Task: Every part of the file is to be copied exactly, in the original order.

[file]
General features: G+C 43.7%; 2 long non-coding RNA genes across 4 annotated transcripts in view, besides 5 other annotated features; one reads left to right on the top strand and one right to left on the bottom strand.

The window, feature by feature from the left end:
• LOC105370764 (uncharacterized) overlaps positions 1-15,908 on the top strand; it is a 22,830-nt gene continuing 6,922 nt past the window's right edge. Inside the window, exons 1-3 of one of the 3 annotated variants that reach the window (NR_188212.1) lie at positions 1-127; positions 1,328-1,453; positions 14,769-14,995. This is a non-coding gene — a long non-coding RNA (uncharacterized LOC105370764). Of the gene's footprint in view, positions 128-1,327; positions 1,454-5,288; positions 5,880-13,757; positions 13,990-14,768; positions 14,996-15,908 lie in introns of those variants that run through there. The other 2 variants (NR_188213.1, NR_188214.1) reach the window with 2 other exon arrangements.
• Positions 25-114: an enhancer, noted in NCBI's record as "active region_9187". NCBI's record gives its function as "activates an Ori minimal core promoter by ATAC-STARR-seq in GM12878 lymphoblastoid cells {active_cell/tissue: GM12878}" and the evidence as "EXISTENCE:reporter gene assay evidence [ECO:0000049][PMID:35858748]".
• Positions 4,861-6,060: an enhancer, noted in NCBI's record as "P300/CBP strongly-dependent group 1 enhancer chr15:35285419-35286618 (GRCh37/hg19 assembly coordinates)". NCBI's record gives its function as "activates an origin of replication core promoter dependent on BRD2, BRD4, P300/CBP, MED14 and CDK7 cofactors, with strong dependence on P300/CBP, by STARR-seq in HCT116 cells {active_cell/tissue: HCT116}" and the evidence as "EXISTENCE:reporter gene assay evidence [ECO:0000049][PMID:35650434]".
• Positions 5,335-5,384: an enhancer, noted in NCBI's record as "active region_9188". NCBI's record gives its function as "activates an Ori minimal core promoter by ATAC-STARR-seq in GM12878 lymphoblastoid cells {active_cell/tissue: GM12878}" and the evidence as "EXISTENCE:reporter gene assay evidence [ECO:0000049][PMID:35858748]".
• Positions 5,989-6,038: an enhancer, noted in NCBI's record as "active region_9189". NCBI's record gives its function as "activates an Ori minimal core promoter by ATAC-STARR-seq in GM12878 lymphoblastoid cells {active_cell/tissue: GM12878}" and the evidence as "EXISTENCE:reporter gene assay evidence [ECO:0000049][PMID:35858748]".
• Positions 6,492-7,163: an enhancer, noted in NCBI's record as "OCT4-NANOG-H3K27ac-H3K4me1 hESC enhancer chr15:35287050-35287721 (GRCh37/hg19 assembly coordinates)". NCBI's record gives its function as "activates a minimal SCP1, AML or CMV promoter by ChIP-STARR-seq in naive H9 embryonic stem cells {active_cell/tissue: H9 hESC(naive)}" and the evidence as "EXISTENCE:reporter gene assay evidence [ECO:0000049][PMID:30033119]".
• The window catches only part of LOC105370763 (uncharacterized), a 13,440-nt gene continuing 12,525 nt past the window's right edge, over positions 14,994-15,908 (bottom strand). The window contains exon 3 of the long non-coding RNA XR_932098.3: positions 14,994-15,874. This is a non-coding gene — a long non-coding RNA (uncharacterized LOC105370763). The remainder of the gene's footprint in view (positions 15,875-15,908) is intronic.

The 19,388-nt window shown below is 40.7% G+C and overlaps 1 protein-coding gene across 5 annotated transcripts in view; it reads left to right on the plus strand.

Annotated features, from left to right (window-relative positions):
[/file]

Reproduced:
General features: G+C 43.7%; 2 long non-coding RNA genes across 4 annotated transcripts in view, besides 5 other annotated features; one reads left to right on the top strand and one right to left on the bottom strand.

The window, feature by feature from the left end:
• LOC105370764 (uncharacterized) overlaps positions 1-15,908 on the top strand; it is a 22,830-nt gene continuing 6,922 nt past the window's right edge. Inside the window, exons 1-3 of one of the 3 annotated variants that reach the window (NR_188212.1) lie at positions 1-127; positions 1,328-1,453; positions 14,769-14,995. This is a non-coding gene — a long non-coding RNA (uncharacterized LOC105370764). Of the gene's footprint in view, positions 128-1,327; positions 1,454-5,288; positions 5,880-13,757; positions 13,990-14,768; positions 14,996-15,908 lie in introns of those variants that run through there. The other 2 variants (NR_188213.1, NR_188214.1) reach the window with 2 other exon arrangements.
• Positions 25-114: an enhancer, noted in NCBI's record as "active region_9187". NCBI's record gives its function as "activates an Ori minimal core promoter by ATAC-STARR-seq in GM12878 lymphoblastoid cells {active_cell/tissue: GM12878}" and the evidence as "EXISTENCE:reporter gene assay evidence [ECO:0000049][PMID:35858748]".
• Positions 4,861-6,060: an enhancer, noted in NCBI's record as "P300/CBP strongly-dependent group 1 enhancer chr15:35285419-35286618 (GRCh37/hg19 assembly coordinates)". NCBI's record gives its function as "activates an origin of replication core promoter dependent on BRD2, BRD4, P300/CBP, MED14 and CDK7 cofactors, with strong dependence on P300/CBP, by STARR-seq in HCT116 cells {active_cell/tissue: HCT116}" and the evidence as "EXISTENCE:reporter gene assay evidence [ECO:0000049][PMID:35650434]".
• Positions 5,335-5,384: an enhancer, noted in NCBI's record as "active region_9188". NCBI's record gives its function as "activates an Ori minimal core promoter by ATAC-STARR-seq in GM12878 lymphoblastoid cells {active_cell/tissue: GM12878}" and the evidence as "EXISTENCE:reporter gene assay evidence [ECO:0000049][PMID:35858748]".
• Positions 5,989-6,038: an enhancer, noted in NCBI's record as "active region_9189". NCBI's record gives its function as "activates an Ori minimal core promoter by ATAC-STARR-seq in GM12878 lymphoblastoid cells {active_cell/tissue: GM12878}" and the evidence as "EXISTENCE:reporter gene assay evidence [ECO:0000049][PMID:35858748]".
• Positions 6,492-7,163: an enhancer, noted in NCBI's record as "OCT4-NANOG-H3K27ac-H3K4me1 hESC enhancer chr15:35287050-35287721 (GRCh37/hg19 assembly coordinates)". NCBI's record gives its function as "activates a minimal SCP1, AML or CMV promoter by ChIP-STARR-seq in naive H9 embryonic stem cells {active_cell/tissue: H9 hESC(naive)}" and the evidence as "EXISTENCE:reporter gene assay evidence [ECO:0000049][PMID:30033119]".
• The window catches only part of LOC105370763 (uncharacterized), a 13,440-nt gene continuing 12,525 nt past the window's right edge, over positions 14,994-15,908 (bottom strand). The window contains exon 3 of the long non-coding RNA XR_932098.3: positions 14,994-15,874. This is a non-coding gene — a long non-coding RNA (uncharacterized LOC105370763). The remainder of the gene's footprint in view (positions 15,875-15,908) is intronic.

The 19,388-nt window shown below is 40.7% G+C and overlaps 1 protein-coding gene across 5 annotated transcripts in view; it reads left to right on the plus strand.

Annotated features, from left to right (window-relative positions):